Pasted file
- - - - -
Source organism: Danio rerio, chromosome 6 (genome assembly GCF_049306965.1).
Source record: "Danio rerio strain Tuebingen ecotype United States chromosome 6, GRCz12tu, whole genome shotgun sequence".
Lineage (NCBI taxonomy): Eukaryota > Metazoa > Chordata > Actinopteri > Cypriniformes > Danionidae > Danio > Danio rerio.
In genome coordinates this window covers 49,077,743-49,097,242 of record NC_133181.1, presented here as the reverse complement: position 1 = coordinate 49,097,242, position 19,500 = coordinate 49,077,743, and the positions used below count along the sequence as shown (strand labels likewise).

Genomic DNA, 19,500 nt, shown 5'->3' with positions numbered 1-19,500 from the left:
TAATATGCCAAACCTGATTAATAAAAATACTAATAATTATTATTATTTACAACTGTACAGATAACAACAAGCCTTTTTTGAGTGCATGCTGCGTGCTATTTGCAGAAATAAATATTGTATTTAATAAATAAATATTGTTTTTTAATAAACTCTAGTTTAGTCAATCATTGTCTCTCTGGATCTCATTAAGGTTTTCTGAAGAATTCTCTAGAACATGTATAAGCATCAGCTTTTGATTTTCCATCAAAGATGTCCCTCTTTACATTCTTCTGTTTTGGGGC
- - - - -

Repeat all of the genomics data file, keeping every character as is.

Source organism: Danio rerio, chromosome 6 (genome assembly GCF_049306965.1).
Source record: "Danio rerio strain Tuebingen ecotype United States chromosome 6, GRCz12tu, whole genome shotgun sequence".
Lineage (NCBI taxonomy): Eukaryota > Metazoa > Chordata > Actinopteri > Cypriniformes > Danionidae > Danio > Danio rerio.
In genome coordinates this window covers 49,077,743-49,097,242 of record NC_133181.1, presented here as the reverse complement: position 1 = coordinate 49,097,242, position 19,500 = coordinate 49,077,743, and the positions used below count along the sequence as shown (strand labels likewise).

Genomic DNA, 19,500 nt, shown 5'->3' with positions numbered 1-19,500 from the left:
TAATATGCCAAACCTGATTAATAAAAATACTAATAATTATTATTATTTACAACTGTACAGATAACAACAAGCCTTTTTTGAGTGCATGCTGCGTGCTATTTGCAGAAATAAATATTGTATTTAATAAATAAATATTGTTTTTTAATAAACTCTAGTTTAGTCAATCATTGTCTCTCTGGATCTCATTAAGGTTTTCTGAAGAATTCTCTAGAACATGTATAAGCATCAGCTTTTGATTTTCCATCAAAGATGTCCCTCTTTACATTCTTCTGTTTTGGGGC